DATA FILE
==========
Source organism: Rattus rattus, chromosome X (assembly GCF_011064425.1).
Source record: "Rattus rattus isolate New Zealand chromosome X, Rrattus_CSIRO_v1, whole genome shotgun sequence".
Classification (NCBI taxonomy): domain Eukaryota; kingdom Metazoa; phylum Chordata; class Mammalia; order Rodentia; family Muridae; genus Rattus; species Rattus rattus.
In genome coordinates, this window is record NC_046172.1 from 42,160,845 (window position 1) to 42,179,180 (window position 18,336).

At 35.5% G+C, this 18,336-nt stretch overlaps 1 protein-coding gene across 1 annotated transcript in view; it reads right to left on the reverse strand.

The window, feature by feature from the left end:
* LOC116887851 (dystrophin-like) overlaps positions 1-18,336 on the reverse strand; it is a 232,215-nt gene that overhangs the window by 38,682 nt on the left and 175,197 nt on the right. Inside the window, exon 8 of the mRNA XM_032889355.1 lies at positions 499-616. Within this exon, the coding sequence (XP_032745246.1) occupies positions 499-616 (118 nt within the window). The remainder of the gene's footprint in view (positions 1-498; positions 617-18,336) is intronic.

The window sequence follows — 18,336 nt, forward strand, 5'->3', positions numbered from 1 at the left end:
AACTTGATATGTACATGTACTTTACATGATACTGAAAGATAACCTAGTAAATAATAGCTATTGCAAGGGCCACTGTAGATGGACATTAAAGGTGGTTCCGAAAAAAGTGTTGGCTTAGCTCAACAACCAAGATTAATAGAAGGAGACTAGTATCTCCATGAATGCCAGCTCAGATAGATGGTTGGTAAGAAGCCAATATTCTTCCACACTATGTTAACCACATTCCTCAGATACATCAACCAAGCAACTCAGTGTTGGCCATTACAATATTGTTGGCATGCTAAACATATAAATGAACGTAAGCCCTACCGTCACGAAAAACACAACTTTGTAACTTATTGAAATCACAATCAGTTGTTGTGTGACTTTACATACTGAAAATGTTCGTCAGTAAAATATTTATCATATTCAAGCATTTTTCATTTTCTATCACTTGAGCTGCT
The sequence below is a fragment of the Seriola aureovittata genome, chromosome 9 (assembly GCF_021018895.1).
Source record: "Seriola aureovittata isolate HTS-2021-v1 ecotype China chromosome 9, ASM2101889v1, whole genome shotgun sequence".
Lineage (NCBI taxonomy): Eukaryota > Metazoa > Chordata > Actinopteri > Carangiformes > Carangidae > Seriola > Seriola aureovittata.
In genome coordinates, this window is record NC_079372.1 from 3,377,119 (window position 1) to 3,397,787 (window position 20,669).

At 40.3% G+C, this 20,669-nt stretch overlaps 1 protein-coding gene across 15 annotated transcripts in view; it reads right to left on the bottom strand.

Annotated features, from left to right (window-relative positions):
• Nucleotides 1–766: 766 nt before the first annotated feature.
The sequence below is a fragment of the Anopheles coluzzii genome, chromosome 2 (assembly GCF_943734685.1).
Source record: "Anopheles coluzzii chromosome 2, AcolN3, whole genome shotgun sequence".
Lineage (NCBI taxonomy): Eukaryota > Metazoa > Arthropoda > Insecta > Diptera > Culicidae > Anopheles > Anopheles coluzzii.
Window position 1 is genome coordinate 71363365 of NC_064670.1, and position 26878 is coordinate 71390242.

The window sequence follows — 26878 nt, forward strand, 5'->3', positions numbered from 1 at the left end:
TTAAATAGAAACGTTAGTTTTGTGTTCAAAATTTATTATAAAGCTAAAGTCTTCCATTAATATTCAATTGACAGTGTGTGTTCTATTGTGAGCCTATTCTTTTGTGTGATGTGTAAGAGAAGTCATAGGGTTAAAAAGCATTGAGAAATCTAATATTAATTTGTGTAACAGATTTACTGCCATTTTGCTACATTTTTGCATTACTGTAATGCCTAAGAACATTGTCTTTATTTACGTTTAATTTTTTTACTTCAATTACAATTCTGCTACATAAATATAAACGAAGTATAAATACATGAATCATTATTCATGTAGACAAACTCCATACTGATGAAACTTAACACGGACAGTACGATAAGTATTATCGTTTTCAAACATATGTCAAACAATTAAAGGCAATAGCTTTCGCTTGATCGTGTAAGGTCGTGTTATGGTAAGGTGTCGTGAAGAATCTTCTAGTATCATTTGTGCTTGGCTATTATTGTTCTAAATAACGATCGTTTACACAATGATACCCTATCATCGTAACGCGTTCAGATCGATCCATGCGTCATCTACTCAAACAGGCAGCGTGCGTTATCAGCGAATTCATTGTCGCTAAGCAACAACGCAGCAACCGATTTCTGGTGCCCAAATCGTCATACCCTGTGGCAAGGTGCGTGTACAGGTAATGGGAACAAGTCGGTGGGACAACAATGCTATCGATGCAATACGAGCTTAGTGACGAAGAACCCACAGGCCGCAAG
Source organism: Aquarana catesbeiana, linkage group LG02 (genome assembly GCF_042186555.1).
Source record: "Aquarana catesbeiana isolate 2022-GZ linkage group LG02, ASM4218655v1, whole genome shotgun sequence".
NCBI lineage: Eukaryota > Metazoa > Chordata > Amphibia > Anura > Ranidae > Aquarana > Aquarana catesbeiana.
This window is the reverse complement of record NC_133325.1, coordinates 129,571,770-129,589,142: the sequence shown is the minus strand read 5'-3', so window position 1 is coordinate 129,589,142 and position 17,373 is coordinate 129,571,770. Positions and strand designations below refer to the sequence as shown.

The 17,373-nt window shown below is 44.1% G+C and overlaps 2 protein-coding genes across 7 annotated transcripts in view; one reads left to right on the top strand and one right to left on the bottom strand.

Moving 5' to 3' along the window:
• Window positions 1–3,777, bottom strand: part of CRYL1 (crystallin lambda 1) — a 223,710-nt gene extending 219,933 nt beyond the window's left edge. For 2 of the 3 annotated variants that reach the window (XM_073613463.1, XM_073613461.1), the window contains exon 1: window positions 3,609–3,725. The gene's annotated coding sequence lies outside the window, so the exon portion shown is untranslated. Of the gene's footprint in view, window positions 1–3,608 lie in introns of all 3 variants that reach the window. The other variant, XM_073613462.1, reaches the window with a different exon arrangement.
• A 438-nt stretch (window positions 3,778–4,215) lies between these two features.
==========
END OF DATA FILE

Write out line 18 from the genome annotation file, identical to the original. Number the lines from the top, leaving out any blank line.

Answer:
Source record: "Anopheles coluzzii chromosome 2, AcolN3, whole genome shotgun sequence".